Scholars note that a basic Buddhist tenet views the world as a place of constant change, and thus the faithful tend to downgrade the notion of permanence. Many Buddhists also believe donating to build a new pagoda or shrine, rather than renovating old ones, will earn greater merit for the giver.
In Bangkok’s Chinatown, 40 old shop houses have been torn down to make room for a subway station. City authorities, who say the subway will lighten Chinatown’s traffic congestion, have designated the area a commercial zone, allowing for structures of up to 12 stories.
Sirinee Urunanont, a third-generation Chinatown resident and community leader, says that the Chinese media have come to film and report on traditions and lifestyles that don’t exist in their country anymore. Her quarter, Charoen Chai, is famed for handcrafted joss paper products used in festivals and funerals. These include replicas of gold bars, limousines and other creature comforts to accompany the dead into the next world.
“The culture, traditions, you don’t see them anymore. They have been lost. So the Chinese media comes here to see them,” said Sirinee.
Some excellent examples of preservation do exist, often driven by tourism. These include the 17th century “machiya” townhouses in Japan’s ancient capital of Kyoto, Beijing’s The Temple Hotel, an award-winning, four-year restoration effort, and the campaign to save the British colonial buildings of Rangoon, Burma.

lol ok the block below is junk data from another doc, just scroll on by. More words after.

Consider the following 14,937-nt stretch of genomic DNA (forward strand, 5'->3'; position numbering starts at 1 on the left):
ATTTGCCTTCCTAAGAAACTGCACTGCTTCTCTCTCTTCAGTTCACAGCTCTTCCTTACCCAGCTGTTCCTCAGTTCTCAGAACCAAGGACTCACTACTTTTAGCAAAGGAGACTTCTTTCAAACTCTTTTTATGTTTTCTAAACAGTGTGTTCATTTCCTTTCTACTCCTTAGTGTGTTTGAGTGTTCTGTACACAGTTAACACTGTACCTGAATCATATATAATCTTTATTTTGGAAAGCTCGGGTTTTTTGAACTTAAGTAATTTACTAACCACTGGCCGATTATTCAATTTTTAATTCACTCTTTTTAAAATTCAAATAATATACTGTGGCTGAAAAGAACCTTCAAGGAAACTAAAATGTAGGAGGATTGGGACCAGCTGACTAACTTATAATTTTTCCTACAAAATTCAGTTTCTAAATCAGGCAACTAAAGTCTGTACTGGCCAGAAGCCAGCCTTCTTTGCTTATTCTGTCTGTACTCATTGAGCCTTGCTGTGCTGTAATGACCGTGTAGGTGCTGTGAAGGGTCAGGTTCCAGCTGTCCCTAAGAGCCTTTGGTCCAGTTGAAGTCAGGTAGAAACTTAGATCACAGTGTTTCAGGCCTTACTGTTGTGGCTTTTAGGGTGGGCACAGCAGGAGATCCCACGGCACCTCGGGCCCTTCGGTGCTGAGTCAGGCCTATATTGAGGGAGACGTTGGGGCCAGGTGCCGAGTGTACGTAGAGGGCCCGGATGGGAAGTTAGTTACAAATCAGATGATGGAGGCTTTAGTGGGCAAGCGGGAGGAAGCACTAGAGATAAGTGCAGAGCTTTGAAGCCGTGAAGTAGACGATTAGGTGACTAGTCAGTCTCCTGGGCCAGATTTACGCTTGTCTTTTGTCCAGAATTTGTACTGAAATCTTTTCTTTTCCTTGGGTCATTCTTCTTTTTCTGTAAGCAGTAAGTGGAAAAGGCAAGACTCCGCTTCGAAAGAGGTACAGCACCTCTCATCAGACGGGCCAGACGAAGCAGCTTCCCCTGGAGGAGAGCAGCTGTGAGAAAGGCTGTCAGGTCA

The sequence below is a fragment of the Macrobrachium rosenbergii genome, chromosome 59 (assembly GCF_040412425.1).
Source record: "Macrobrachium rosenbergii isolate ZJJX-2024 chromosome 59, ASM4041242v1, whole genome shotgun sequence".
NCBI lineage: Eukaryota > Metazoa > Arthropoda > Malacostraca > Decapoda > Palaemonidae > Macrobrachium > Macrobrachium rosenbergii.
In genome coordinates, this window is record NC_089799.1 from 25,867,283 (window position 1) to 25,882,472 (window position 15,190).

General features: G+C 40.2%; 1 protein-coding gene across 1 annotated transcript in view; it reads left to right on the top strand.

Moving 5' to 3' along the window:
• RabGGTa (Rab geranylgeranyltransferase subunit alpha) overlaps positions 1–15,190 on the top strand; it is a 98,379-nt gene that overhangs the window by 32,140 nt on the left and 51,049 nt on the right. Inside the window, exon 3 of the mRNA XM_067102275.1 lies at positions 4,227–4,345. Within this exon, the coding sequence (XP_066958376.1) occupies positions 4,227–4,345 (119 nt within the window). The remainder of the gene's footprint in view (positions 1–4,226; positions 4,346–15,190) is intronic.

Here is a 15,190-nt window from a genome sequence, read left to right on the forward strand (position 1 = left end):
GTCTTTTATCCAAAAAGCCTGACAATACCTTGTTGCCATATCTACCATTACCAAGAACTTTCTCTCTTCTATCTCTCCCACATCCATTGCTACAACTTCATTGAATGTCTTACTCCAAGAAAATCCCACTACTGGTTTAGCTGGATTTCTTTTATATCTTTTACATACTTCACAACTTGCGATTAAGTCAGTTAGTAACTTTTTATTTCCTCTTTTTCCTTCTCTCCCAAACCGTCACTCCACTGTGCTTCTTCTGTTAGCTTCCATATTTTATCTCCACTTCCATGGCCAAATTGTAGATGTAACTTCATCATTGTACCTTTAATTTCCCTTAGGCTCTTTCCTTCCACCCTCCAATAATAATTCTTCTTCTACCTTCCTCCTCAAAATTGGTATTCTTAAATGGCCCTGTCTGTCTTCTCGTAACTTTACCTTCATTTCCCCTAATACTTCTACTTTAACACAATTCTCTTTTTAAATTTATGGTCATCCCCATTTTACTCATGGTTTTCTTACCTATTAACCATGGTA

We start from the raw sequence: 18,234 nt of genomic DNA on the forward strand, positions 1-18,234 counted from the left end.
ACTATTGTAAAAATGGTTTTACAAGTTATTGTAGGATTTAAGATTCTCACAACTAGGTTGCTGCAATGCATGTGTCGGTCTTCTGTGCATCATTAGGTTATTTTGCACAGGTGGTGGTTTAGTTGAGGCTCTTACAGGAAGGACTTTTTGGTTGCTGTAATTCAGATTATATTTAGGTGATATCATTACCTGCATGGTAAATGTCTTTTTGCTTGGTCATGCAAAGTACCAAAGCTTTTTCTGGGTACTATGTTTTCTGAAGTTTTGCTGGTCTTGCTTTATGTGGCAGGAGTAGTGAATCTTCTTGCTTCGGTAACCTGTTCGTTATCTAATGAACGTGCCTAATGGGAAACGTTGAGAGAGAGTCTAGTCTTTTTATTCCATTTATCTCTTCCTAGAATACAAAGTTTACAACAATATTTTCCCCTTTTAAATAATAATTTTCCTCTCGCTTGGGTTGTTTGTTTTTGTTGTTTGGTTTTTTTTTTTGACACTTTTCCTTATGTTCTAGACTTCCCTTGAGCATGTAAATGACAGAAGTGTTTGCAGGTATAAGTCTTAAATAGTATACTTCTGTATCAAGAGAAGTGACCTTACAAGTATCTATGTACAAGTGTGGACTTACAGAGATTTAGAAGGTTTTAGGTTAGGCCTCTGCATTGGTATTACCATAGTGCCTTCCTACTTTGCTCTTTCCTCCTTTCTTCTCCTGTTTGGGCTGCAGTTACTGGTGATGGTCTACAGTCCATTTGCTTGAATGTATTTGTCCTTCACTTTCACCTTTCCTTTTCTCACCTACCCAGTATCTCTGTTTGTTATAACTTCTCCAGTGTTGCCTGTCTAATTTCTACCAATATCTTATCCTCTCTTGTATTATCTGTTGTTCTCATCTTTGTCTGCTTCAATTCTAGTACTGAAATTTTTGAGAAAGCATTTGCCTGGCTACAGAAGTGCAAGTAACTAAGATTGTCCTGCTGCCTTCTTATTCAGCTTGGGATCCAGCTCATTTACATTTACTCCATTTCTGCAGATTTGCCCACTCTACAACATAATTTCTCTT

But even some success stories have their downsides. Malaysia’s George Town was named a Unesco World Heritage Site in 2008 for its blend of Asian and colonial architecture, and tourists flocked in and probably saved it from demolition. But longtime tenants were also replaced by boutique hotels, cafes and restaurants, and the population dropped from 50,000 to less than 10,000.
“People don’t understand that the inner city residents have kept our traditions alive,” says Khoo Salma, a leading Malaysian conservationist. “This has happened to many world heritage sites, where they have become a playground for others and no longer the people’s city. We don’t want the soul of [our] city to die.”